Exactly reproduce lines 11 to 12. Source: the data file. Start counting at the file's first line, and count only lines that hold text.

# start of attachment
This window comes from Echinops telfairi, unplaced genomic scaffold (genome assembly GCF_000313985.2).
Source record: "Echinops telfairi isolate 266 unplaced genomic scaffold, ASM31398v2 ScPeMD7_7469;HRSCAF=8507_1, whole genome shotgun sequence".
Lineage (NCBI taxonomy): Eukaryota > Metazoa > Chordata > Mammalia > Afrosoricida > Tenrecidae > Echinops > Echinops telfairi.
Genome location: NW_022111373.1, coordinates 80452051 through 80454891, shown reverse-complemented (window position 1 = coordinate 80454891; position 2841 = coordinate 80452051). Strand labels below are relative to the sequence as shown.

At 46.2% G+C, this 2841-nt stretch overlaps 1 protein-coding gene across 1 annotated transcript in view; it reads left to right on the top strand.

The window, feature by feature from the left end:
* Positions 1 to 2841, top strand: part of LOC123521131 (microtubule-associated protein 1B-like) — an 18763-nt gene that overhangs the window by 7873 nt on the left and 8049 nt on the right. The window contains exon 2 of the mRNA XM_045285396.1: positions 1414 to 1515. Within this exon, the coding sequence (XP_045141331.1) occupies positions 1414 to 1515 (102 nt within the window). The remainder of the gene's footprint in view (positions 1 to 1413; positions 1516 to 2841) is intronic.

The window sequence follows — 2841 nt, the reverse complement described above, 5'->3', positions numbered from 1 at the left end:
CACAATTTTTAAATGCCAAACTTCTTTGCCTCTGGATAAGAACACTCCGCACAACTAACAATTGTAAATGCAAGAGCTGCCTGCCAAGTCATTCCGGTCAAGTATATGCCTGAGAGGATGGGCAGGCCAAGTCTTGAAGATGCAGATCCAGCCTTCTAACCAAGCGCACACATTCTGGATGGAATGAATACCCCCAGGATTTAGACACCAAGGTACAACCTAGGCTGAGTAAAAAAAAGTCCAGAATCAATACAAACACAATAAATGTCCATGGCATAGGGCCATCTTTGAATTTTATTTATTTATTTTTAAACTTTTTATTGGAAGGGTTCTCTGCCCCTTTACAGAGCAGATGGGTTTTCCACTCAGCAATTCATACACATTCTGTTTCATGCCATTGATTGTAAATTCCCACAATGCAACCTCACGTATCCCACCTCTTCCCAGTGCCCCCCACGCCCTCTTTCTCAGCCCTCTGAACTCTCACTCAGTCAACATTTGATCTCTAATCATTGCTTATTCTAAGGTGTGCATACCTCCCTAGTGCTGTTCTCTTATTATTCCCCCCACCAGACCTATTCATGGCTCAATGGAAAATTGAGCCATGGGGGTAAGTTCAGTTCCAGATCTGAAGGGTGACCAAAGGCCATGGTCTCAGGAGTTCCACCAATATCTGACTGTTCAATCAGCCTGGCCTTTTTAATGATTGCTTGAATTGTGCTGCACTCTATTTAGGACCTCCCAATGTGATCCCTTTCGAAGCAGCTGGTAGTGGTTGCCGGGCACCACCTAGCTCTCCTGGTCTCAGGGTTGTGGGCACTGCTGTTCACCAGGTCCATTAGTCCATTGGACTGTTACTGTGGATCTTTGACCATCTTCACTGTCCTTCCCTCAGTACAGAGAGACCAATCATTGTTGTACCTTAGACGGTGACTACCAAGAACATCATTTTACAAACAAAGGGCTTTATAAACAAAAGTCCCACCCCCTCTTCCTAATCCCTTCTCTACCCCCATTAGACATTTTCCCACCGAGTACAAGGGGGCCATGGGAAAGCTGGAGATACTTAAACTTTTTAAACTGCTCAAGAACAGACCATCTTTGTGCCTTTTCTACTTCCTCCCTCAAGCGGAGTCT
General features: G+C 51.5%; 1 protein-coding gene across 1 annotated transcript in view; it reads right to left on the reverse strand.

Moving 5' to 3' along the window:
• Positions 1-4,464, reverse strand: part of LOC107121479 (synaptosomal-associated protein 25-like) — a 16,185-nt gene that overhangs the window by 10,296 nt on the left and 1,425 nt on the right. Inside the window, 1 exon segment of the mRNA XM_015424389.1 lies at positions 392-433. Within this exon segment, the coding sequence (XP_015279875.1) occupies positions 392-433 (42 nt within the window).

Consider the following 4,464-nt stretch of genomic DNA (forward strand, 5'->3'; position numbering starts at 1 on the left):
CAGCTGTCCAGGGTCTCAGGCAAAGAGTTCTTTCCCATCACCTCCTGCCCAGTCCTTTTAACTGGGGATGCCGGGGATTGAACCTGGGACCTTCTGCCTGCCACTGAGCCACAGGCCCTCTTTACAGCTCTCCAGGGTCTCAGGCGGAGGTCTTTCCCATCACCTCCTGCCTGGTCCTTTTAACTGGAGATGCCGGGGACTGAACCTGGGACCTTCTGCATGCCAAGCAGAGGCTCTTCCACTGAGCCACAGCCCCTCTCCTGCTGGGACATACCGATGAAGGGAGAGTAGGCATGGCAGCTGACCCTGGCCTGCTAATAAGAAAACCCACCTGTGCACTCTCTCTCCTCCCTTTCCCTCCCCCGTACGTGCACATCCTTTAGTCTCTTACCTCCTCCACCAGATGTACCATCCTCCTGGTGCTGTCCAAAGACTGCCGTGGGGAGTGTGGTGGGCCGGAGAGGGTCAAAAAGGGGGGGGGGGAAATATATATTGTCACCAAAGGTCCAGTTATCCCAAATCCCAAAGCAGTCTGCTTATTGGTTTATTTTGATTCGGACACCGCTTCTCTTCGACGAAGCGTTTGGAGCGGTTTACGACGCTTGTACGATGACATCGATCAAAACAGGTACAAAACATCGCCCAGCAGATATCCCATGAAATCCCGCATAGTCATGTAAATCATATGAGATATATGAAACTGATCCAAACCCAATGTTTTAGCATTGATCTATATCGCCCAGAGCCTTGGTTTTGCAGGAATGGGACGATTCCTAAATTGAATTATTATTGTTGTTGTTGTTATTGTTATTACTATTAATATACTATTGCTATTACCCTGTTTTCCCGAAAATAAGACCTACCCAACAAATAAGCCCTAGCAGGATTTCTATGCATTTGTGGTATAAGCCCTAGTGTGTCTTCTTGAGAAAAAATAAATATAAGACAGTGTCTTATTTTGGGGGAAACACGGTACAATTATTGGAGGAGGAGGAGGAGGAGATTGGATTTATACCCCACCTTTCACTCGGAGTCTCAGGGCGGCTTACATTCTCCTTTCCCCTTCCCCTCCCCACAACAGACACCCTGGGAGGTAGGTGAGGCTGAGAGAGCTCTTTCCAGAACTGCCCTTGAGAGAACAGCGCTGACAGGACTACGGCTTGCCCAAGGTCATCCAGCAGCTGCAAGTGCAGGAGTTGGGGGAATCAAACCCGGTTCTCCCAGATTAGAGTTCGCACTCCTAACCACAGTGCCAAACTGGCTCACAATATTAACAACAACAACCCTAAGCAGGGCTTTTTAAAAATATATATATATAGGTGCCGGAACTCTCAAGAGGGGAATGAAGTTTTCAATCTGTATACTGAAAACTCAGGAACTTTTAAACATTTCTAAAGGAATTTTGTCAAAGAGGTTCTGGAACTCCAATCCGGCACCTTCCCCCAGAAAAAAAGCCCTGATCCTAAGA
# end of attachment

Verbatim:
Moving 5' to 3' along the window:
• Positions 1-4,464, reverse strand: part of LOC107121479 (synaptosomal-associated protein 25-like) — a 16,185-nt gene that overhangs the window by 10,296 nt on the left and 1,425 nt on the right. Inside the window, 1 exon segment of the mRNA XM_015424389.1 lies at positions 392-433. Within this exon segment, the coding sequence (XP_015279875.1) occupies positions 392-433 (42 nt within the window).